Both blood glucose and blood insulin values improved in Thoroughbreds training on a daily swimming routine, making this low-intensity exercise program a good way to help manage insulin regulation, said Paolo Baragli, DVM, PhD, and Micaela Sgorbini, DVM, PhD, researchers in the University of Pisa Department of Veterinary Sciences, in Italy.
“With swimming, we can maintain adequate levels of glucose uptake (and even improve it) without having negative outcomes related to the hoof impact on the ground,” he said.
In their study, Baragli, Sgorbini, and their fellow researchers worked 12 Thoroughbred geldings gradually up to a daily swimming session of 60 minutes in an equine pool. They compared insulin and glucose levels before and after a full month of the routine. To do so, they tested plasma insulin and glucose concentrations at multiple intervals (5, 15, 25, 35, 45, and 60 minutes) after an intravenous injection of glucose, at the start and the end of the training month. They also monitored the horses’ heart rates and blood lactate levels during exercise.
They found significantly higher blood glucose levels before the training period than afterward—an indication that the swimming helped the horses’ cells take up the glucose, they said. Meanwhile, blood insulin levels at 45 and 60 minutes post-glucose injection were much higher before the training period compared to after. That means the horses managed their insulin response to glucose better after a month of swimming sessions.
While traditional training on the ground might have similar effects on glucose and insulin values, swimming offers additional options, the researchers said.
“Swimming pool training is very useful for horses that have recovered from surgical treatment of orthopedic problems that need to train aerobically without forcing their skeletal apparatus once it has recovered,” Sgorbini added. “In this perspective, I suggest training horses in swimming pools under the supervision of veterinarians or trainers with an expertise in this field.”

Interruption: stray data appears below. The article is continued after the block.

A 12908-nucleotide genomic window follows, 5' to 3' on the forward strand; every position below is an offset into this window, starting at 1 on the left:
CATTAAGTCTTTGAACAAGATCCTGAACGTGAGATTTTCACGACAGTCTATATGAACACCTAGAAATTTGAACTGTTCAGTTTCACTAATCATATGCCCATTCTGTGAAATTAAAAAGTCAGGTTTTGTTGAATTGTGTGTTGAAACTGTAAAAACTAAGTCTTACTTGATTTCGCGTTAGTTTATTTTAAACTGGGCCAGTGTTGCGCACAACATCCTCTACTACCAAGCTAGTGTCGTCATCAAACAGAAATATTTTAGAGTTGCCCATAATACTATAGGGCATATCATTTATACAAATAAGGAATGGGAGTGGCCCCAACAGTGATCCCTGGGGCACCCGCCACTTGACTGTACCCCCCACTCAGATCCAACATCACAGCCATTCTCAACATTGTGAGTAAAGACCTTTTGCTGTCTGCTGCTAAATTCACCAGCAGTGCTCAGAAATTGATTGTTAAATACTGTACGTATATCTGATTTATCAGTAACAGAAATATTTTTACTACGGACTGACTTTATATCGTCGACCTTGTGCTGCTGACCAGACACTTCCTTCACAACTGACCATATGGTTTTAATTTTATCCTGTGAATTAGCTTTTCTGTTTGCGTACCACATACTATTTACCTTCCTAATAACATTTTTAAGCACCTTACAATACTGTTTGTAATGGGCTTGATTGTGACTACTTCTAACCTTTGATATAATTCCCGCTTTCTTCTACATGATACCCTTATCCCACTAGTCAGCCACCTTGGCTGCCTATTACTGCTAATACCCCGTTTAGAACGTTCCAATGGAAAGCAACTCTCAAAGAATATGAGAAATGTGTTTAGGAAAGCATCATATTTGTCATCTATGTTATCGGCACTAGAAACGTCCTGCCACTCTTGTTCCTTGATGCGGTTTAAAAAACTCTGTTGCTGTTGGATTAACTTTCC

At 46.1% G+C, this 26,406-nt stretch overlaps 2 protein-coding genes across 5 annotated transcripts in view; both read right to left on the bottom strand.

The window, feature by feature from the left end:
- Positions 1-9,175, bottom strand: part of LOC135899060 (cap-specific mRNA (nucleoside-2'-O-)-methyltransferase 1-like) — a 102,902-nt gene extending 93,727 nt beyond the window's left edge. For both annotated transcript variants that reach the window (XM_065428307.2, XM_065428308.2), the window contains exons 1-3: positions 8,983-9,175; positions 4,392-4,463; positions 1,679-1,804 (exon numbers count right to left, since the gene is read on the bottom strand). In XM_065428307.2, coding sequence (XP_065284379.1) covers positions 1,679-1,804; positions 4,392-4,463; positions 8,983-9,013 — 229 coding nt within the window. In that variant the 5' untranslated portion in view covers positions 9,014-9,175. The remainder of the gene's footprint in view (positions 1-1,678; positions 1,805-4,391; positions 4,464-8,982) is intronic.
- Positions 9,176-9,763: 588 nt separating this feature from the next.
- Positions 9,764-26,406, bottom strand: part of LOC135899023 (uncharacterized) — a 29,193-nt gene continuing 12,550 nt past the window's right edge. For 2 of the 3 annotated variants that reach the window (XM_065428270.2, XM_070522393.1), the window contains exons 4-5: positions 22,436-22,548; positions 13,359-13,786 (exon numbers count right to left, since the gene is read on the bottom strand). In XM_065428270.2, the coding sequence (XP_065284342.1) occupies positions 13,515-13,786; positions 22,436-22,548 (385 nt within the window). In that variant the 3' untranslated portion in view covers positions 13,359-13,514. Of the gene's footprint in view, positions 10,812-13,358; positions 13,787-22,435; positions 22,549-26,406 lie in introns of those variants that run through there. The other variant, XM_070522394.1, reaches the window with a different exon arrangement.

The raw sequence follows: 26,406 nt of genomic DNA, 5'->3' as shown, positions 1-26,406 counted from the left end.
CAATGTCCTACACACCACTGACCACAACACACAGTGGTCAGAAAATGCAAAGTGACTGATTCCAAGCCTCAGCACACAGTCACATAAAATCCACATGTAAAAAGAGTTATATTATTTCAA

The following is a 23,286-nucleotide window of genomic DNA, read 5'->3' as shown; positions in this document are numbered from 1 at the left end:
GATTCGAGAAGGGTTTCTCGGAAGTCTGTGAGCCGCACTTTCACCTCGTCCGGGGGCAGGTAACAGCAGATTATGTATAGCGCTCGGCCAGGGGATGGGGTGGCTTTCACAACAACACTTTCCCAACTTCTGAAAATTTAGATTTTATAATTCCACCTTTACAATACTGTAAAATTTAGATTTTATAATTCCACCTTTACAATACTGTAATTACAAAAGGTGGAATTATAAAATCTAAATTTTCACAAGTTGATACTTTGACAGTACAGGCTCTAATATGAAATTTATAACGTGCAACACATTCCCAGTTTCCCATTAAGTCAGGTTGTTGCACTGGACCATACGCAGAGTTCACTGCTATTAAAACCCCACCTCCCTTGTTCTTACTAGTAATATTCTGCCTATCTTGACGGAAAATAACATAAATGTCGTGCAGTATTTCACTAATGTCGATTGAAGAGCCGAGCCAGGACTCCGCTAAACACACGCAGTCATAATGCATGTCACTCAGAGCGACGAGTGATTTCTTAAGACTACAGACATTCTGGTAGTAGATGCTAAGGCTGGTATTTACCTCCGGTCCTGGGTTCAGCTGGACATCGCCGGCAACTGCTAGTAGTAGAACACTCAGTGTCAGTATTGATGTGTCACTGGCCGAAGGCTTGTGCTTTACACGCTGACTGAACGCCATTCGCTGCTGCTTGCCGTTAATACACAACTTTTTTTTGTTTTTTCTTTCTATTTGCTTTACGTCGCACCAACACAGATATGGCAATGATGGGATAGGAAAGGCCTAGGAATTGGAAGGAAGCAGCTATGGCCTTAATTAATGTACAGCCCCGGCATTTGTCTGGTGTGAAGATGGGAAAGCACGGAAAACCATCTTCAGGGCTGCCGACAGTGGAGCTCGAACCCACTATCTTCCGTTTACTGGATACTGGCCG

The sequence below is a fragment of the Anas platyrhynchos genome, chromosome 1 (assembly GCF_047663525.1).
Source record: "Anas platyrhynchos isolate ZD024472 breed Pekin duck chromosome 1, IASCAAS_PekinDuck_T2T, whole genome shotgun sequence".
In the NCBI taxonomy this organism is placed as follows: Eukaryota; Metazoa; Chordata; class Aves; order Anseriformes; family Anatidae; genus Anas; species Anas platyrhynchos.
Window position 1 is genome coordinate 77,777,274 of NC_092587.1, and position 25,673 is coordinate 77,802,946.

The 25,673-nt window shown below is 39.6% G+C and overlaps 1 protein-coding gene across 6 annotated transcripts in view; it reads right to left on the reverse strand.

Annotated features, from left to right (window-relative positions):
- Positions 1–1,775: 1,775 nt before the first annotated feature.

Baragli added, “Only a veterinarian can decide if and when a horse can replace ground exercise with swimming. If a horse is lame, you first must have a proper diagnosis because there some kinds of lameness are contraindicated for swimming (such as most muscle, ligament, and tendon pathologies).”
Based on their study results, the team believes swimming could have particular benefits for horses with insulin dysregulation issues. “When insulin is dysregulated, such as with equine metabolic syndrome, affected horses don’t need training per se, but simply exercise (as is the case with human obesity) to lose weight and to reduce insulin resistance,” Sgorbini said.
But even healthy horses can benefit from a swimming program, he continued. “I’m primarily a researcher in horse behavior and welfare,” Baragli said. “So I see a welfare perspective here, as well. I believe that, when possible, swimming could be a greater opportunity to vary the monotony of certain training programs without losing stamina, thus allowing us to train not only the body but even the mind. That’s a very interesting application, I believe.”
Swimming pools are ideal because they provide for better control of timing and circumstances, he said. But even natural bodies of water make good swimming areas for horses, provided they’re safe (from strong currents and underwater obstacles, for example). “Also keep in mind that, like with humans, salt water can sustain the body better than fresh water can,” Baragli said.
The study, “How swimming affects plasma insulin and glucose concentration in Thoroughbreds: A pilot study,” was published in the Veterinary Journal.